Guest Review : Tales of the Arabian Nights

Tales of the Arabian Nights CoverHow many board games provide an experience entirely unlike any other?

Very few, it must be said. Many new board games have clear ancestors, and an experienced hobbyist is able to describe most new games by describing their mechanisms and where they’ve been seen before. “It is a worker-placement game like Caylus,” he might say of one new title, “but with area-majority competition like in El Grande and a card-drafting mechanism similar to that of Notre Dame.”

This is difficult to do with Tales of the Arabian Nights. It is mostly in its own genre, a competitive experience game with a strong storytelling aspect and a challenge resolution system similar to Choose Your Own Adventure books. And while the game has a long list of issues one can objectively raise, the experience it provides for players of the right mindset can more than make up for its shortcomings.

In Tales of the Arabian Nights, each player assumes the role of a famous protagonist of Arabian legend — Ali Baba, Sindbad, Scheherazade, Aladdin, Zumurrud or Ma’aruf — and will travel the lands beyond Arabia seeking adventure. The winner is the player who can first fulfill his Destiny and Story point requirements, chosen secretly at the start, and be the first to return to the starting point of Baghdad.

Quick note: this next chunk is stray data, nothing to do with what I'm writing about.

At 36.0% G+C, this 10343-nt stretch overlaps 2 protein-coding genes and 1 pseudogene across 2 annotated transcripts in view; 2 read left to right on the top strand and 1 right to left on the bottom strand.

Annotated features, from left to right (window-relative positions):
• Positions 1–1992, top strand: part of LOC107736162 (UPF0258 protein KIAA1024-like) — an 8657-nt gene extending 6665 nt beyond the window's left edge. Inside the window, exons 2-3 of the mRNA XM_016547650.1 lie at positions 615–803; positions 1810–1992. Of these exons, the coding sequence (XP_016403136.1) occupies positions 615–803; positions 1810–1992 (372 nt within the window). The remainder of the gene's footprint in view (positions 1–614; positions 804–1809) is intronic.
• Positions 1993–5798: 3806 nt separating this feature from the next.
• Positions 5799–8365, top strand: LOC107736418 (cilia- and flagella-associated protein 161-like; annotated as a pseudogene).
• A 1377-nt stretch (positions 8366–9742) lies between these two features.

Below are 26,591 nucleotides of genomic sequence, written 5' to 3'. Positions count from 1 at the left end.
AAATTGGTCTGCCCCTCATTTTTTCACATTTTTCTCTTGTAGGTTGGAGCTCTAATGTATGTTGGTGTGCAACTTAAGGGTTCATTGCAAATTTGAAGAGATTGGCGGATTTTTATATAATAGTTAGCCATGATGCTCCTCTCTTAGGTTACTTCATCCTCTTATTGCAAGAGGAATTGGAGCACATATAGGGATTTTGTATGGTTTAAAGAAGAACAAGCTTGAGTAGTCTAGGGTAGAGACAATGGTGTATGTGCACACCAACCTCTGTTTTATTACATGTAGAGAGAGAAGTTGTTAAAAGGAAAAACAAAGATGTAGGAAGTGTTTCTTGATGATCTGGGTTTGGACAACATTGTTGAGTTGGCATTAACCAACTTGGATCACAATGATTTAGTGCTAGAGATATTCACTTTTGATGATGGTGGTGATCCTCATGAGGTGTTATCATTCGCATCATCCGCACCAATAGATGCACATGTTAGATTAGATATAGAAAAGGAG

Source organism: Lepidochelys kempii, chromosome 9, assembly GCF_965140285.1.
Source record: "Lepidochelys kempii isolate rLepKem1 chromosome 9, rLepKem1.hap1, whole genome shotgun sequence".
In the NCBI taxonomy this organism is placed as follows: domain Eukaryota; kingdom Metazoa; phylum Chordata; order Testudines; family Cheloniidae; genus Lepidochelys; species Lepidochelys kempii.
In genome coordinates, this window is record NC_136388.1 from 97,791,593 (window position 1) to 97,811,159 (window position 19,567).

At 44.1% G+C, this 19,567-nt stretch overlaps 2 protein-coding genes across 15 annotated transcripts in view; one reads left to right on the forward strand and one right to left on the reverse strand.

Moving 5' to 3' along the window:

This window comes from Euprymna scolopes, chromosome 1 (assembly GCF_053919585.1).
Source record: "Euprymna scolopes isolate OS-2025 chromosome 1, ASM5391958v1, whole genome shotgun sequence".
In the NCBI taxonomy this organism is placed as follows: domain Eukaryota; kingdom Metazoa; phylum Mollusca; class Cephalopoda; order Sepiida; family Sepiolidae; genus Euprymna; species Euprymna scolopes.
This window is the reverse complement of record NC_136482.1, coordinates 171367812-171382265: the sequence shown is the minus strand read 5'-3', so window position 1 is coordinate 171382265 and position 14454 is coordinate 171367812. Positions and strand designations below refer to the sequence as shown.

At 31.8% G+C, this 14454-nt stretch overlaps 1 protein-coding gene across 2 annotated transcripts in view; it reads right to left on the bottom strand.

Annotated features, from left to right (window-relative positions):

To begin, each player selects a character, receives a random quest, and chooses three starting traits that define their aptitudes (such as Storytelling, Luck, and Piety). They receive a player aid and a cardboard stand-up pawn which starts on the board in Baghdad. On a player’s turn, he will move a number of spaces (determined by his current wealth level) in any direction he chooses, usually in a direction that helps him complete his quest. The space he ends movement on will have a value between zero and six, which represents how exotic the location is — the value is highest for remote locations far from Arabia.